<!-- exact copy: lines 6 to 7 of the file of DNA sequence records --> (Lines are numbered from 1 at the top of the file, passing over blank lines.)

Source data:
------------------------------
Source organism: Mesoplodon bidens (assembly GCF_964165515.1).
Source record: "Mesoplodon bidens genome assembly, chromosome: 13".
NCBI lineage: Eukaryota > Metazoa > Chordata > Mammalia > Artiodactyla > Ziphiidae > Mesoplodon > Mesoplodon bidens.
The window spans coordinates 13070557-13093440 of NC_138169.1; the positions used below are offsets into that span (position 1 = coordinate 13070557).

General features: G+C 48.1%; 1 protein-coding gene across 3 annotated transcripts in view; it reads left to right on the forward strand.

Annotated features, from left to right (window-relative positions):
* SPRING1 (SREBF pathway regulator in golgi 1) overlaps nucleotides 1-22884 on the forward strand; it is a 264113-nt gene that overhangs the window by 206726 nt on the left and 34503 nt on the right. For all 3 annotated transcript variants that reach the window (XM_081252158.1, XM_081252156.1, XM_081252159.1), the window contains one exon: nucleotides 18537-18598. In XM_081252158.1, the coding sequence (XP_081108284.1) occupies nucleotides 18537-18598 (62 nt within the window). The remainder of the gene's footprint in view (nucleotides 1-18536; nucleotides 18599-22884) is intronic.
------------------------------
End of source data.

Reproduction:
Annotated features, from left to right (window-relative positions):
* SPRING1 (SREBF pathway regulator in golgi 1) overlaps nucleotides 1-22884 on the forward strand; it is a 264113-nt gene that overhangs the window by 206726 nt on the left and 34503 nt on the right. For all 3 annotated transcript variants that reach the window (XM_081252158.1, XM_081252156.1, XM_081252159.1), the window contains one exon: nucleotides 18537-18598. In XM_081252158.1, the coding sequence (XP_081108284.1) occupies nucleotides 18537-18598 (62 nt within the window). The remainder of the gene's footprint in view (nucleotides 1-18536; nucleotides 18599-22884) is intronic.